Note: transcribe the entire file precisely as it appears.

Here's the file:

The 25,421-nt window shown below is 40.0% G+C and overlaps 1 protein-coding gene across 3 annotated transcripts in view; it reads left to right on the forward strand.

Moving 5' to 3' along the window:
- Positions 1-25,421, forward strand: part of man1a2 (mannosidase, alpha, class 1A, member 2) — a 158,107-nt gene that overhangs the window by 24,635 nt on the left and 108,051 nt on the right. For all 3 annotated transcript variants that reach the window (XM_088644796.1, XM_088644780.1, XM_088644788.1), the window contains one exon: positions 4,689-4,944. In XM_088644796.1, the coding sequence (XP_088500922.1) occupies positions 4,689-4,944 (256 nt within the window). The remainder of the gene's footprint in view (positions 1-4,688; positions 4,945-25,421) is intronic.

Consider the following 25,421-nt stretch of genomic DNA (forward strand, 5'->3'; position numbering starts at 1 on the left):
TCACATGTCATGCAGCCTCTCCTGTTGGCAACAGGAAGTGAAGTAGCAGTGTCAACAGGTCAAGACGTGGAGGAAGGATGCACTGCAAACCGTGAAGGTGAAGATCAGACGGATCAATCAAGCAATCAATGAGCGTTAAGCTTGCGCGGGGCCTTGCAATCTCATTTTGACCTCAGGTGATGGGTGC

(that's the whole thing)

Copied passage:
The 25,421-nt window shown below is 40.0% G+C and overlaps 1 protein-coding gene across 3 annotated transcripts in view; it reads left to right on the forward strand.

Moving 5' to 3' along the window:
- Positions 1-25,421, forward strand: part of man1a2 (mannosidase, alpha, class 1A, member 2) — a 158,107-nt gene that overhangs the window by 24,635 nt on the left and 108,051 nt on the right. For all 3 annotated transcript variants that reach the window (XM_088644796.1, XM_088644780.1, XM_088644788.1), the window contains one exon: positions 4,689-4,944. In XM_088644796.1, the coding sequence (XP_088500922.1) occupies positions 4,689-4,944 (256 nt within the window). The remainder of the gene's footprint in view (positions 1-4,688; positions 4,945-25,421) is intronic.

Consider the following 25,421-nt stretch of genomic DNA (forward strand, 5'->3'; position numbering starts at 1 on the left):
TCACATGTCATGCAGCCTCTCCTGTTGGCAACAGGAAGTGAAGTAGCAGTGTCAACAGGTCAAGACGTGGAGGAAGGATGCACTGCAAACCGTGAAGGTGAAGATCAGACGGATCAATCAAGCAATCAATGAGCGTTAAGCTTGCGCGGGGCCTTGCAATCTCATTTTGACCTCAGGTGATGGGTGC